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Intermission

June 19, 2009

Sporadic posting lately; I’ll make it official now that I’m taking some time off – probably a week.  I’ve discovered that the problem with writing a book “live” is that you get caught up in “Internet time,” in which there is no rest – no newspaper can be put to bed because the news never stops; there’s no time to go to the proverbial cabin in the woods because then you’d be offline and who knows what you’d miss.  Blogging is like juggling: stop for more than a moment and everything falls; your audience leaves for intermission and forgets to come back. 

We had to put our family cat, 17 years old, to sleep this week.  I don’t deal with feelings well, which of course is why I’m not doing so well with the novel right now.  When I’d decided to write a novel about AI, I saw it as an intellectual exercise, but of course novels are not, unless you write in that anhedonic “I am so sensitive that I am numb” 80s New Yorker short story style.  (Margaret goes to the mall.  She does not know what she wants.  She stares at the <trendy product reference> in the window.  She drives home past the <sarcastic mass culture/stripmall reference> .  A butterfly flies in her window.  She crashes the car.  Standing next to the ruins, unharmed, she watches the butterfly fly away.  <Insert tiny epiphany, have your work called “luminous,” and, when interviewed, say that your writing is “all about the language.”>)

I was with her when she died, something I’ve never done with other animals, or even people I’ve known who died, with the exception of my dad.  It was awful, but I knew I couldn’t let her die with strangers.  We had a great vet, kind and compassionate, who came to my mom’s house and gave her the shots.  So she died at peace, and at home – how she used to scream when I’d put her in the box to go to the vet, so she was spared that.  I haven’t sobbed so much in years, petting her as she got the shots.  There’s something truly awful about seeing something alive, holding it, loving it, and yet realizing that in a few minutes it’ll be dead, gone forever.  She was sick, skinny, and ready to go, but now I understand the irrational, insane motives that drive the Terri Schiavo people – the inability to reconcile the living thing before you with the need to let it die, with the knowledge that it will be dead in minutes, by your decision, the decision that must be made.  It’s horrible.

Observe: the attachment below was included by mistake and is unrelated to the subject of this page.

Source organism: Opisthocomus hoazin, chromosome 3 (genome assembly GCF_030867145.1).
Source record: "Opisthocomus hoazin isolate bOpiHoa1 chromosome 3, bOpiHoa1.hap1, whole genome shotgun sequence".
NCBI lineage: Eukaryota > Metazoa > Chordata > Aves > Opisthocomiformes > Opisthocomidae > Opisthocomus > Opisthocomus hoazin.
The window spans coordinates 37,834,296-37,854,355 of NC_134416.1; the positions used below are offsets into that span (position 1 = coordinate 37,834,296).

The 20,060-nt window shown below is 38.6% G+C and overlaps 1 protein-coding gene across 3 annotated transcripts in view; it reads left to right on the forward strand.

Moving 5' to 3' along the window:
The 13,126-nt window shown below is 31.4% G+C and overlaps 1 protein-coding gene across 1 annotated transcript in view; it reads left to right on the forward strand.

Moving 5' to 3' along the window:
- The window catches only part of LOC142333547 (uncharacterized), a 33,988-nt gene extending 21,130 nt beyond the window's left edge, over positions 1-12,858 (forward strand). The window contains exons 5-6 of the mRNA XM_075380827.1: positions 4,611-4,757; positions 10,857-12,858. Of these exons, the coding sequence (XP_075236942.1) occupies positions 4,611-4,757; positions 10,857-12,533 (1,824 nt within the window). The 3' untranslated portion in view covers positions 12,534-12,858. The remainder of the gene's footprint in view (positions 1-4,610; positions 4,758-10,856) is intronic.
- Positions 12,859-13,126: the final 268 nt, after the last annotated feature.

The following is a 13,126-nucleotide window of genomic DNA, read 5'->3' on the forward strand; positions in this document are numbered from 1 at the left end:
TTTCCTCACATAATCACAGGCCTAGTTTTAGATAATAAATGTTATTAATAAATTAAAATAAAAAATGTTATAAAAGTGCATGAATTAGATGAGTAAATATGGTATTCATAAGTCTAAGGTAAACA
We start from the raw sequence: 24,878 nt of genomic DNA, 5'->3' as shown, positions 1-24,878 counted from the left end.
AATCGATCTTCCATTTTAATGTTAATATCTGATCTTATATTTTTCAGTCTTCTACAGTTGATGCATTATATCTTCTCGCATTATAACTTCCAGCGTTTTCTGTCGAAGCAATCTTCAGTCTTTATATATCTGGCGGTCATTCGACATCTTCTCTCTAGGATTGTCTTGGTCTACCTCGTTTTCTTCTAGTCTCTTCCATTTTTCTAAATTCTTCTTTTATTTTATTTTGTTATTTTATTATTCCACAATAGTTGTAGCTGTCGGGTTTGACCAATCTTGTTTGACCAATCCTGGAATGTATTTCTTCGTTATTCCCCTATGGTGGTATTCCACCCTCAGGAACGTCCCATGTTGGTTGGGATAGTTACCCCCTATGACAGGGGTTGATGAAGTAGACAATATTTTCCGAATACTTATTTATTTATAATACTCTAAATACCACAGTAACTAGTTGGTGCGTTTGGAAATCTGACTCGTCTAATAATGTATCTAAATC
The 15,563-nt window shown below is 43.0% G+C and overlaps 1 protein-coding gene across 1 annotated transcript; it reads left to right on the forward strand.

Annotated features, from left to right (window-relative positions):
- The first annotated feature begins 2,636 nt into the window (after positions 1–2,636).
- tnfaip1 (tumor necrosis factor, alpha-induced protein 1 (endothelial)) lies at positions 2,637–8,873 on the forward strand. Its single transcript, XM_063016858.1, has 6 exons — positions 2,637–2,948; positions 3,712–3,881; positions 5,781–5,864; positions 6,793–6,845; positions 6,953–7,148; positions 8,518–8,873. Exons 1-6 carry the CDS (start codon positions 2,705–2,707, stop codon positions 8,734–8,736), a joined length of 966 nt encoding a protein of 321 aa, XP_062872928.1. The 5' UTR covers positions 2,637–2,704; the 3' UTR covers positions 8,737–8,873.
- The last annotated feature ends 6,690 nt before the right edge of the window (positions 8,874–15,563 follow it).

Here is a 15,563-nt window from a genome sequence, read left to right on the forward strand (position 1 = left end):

So I’m exhausted.  And I really am at a turning point in the book, where it’s time to give Caroline her history, to dig deeper into her pain, and there’s no fucking way I’m doing that right now.  Next week I hope to get back to blogging the research – I have actually been reading Affective Computing, sporadically, what with being at mom’s during/after her surgery, then the cat dying.  But no actual fiction for a while.  Work is back to full time, and the contract stuff is picking up, so in a month or two I’ll be completely solvent again, which always gives me some emotional cushioning; the feeling of some kind of security always helps when it’s time to dig deep inside.  So for those of you still visiting, thanks for your patience, and I’ll see you in a week.

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